A former soldier caught with a loaded rifle during a police domestic call out the day after he was discharged from the Army for disciplinary breaches has been convicted today.
Police found a .308 calibre rifle hidden in a sleeping bag in the bedroom of ex-Corporal Samuel George Ottley.
They also found stolen New Zealand Defence Force ammunition and magazines stashed around his Templeton home, outside Christchurch on May 3.
He'd been discharged from the Army the day before after "several" unrelated disciplinary lapses, the NZDF says.
At Christchurch District Court today, Ottley, 38, pleaded guilty to possession of a firearm without a licence, unlawful possession of ammunition and theft of NZDF property.
The experienced soldier, of more than 12 years' service, had been upset at leaving the job he loved, his defence counsel Tony Greig told the court.
He'd been drinking with his partner, when they had an argument and she called the police.
Officers were told that Ottley was drunk and had "immediate access to firearms", so the Armed Offenders Squad was dispatched.
The Explosive Ordinance Disposal Squad and Military Police were also called to the scene.
Ottley, whose firearms license had been revoked, was asleep when armed police arrived, and found the rifle hidden inside a sleeping bag in his bedroom, with bullets in its magazine.
Judge Alistair Garland today raised concerns that the gun appeared to have been kept loaded.
But Mr Greig said there were no bullets in the breach, and that his client - an experienced gun user who handled weapons every day in the Army, "routinely" kept it loaded.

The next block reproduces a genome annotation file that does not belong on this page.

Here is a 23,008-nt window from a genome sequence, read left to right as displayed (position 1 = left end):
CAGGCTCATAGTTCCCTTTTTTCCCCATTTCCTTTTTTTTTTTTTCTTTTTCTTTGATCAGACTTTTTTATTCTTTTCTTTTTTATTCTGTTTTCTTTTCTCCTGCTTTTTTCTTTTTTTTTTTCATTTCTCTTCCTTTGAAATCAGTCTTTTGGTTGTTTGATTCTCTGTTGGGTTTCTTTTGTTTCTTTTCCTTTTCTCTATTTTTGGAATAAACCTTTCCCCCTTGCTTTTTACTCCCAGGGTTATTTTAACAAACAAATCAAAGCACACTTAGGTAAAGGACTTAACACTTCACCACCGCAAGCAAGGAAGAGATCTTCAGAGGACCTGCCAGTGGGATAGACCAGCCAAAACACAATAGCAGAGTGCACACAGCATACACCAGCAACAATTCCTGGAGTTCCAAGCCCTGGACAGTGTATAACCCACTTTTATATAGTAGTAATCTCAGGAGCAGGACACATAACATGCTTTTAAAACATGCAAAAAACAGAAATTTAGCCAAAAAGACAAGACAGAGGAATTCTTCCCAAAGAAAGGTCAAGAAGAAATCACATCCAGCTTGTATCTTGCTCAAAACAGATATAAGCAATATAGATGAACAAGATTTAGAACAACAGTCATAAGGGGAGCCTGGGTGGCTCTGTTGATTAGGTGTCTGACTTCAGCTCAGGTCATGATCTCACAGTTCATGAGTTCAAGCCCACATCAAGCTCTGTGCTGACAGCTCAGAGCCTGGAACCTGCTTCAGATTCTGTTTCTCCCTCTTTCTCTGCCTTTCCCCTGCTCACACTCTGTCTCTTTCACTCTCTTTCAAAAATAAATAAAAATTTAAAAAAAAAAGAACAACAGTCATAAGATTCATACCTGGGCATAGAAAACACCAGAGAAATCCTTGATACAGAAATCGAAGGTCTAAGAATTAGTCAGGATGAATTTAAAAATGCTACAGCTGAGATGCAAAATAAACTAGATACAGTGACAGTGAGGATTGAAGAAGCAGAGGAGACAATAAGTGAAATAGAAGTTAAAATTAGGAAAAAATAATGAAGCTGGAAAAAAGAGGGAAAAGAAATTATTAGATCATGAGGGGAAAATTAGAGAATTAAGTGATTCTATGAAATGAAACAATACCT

Now that he was unemployed Ottley was keen to do any community work sentence in "double quick time", his lawyer said.
Mr Greig said he'd been discharged from the Army after a drink-driving conviction in February.
In sentencing him to 200 hours of community work, Judge Garland accepted that Ottley kept the gun for hunting purposes and "nothing sinister", but criticised him for his practice of keeping loaded guns in the house.
"You are Army-trained. You should know better than to have any firearms with any bullets at all in them in the home."
The judge ordered the destruction of the rifle, along with the ammunition which had not already been returned to the NZDF.
The NZDF today said it would not take any separate legal action against Ottley.
A spokeswoman stressed that the Army took the theft of property seriously, with several steps in place to ensure that strict sign-offs were followed when personnel were discharged from service.
It also had procedures to safeguard against the theft of ammunition used during training.
"Unfortunately, in this instance the former soldier in question has managed to obtain ammunition, despite the in-place procedures," said the NZDF spokeswoman.
"The NZDF regularly reviews its ammunition procedures to ensure it maintains best practices to enable good training balanced with security and safety requirements."